Is the team of sufficient size and caliber to accomplish the work?
Has the proposed team (or only certain members) successfully completed comparable work projects?
What is the team's ability to manage successful projects within an established scope of work, schedule and budget?
What is the team management and communication structure, including primary contact with the owner?
What is the role and involvement of team members at each phase of the design? (i.e. planned responsibilities, anticipated % of time of each member at each portion of the work)
Are there special talents or abilities represented by the team that address unique requirements of the project?
The board may look to any of the following as indications of a responder's understanding of a project:
Is the responder able to articulate the constraints and issues affecting the project?
What are the challenges of the project that will need to be managed?
Is there an analysis of possible solutions?
Is there a plan for systematically addressing restraints, difficulties, or challenges?
What will the coordination with the owner, agency, or users entail?
If the responder has prior experience with similar projects, what has the responder learned from the prior experience that will assist them in anticipating and managing potential similar issues on this project?
Can the responder articulate and address the unique concerns, as they pertain to this project, of the agency/owner?
Is there a preferred method or approach the team takes when beginning new projects? How will this be 'fine-tuned' to the needs of this project?
The board may evaluate a team using any of the following as indications of the team's leadership, integration and cohesiveness:
Has the team worked together previously? Or have certain members worked together? And if so, in what capacities?
What is the organization of the project team?
Have members of the proposed team worked on the projects used as references in the proposal? If so, in what capacity and with who else on the proposed team?
Does the leader demonstrate experience a leader of a team on a comparable project?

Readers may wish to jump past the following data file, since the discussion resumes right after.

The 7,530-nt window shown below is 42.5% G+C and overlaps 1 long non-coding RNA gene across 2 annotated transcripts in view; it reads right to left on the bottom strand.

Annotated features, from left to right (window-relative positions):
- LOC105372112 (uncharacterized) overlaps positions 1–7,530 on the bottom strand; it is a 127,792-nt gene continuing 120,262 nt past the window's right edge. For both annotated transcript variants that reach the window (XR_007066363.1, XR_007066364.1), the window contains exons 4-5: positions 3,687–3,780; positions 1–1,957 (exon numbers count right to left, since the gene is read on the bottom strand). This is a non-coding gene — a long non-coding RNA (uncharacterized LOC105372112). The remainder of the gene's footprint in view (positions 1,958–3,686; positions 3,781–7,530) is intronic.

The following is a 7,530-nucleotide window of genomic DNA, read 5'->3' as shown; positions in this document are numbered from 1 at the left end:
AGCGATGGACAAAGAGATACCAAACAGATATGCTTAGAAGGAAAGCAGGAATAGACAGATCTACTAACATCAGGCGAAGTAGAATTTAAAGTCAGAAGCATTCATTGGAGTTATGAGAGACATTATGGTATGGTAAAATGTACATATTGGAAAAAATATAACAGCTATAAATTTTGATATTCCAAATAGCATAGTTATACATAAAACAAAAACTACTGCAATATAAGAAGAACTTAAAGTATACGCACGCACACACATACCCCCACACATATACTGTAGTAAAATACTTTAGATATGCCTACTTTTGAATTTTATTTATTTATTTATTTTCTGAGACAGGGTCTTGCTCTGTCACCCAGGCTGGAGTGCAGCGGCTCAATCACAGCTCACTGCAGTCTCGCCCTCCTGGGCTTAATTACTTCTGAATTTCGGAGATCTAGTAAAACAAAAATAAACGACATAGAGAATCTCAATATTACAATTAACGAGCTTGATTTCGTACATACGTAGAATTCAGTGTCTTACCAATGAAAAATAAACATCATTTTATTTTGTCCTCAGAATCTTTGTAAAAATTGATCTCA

Does each of the members, or the group as a whole, demonstrate the required design or construction experience for which they will be used on this project?
Were the projects listed in the proposal managed and constructed by the business entity identified in the proposal, or were projects completed by present employees for former employers used?
Are the projects listed by a member of the team projects for which that member was the architect of record?
Does the proposal include a chart or table with respect to all employees assigned to the project, their planned responsibilities, anticipated % of time each will devote to the project, and the years experience in industry and educational experience of the proposed member?
Is there a group cohesiveness that has been established through prior working relationships? How is this shown?
What special services, project characteristics, or other benefits or advantages will be afforded to the owner if the team is selected for the project?
The board evaluates the nexus between past experiences and performance on projects to inform their selection process for the current project. To do this they may review proposals and interviews with the following questions in mind:
Has the responder shown prior performance on projects?
Has the responder shown how the prior project's experience can be used to assist them with their work on the current project?
Have they been able to show that what they learned in the past is applicable to the present project?
Were they able to describe their past working relationship with the agency?
Is there a past history of quality assurance and control?
Do they have peer reviews and what have they done with the results that will affect how they approach this project?
Have they provided a chart of prior awards to them from the state in the last four years?
Have they shown which if any prior awards from the state are similar projects in nature, size or scope? And if so, how?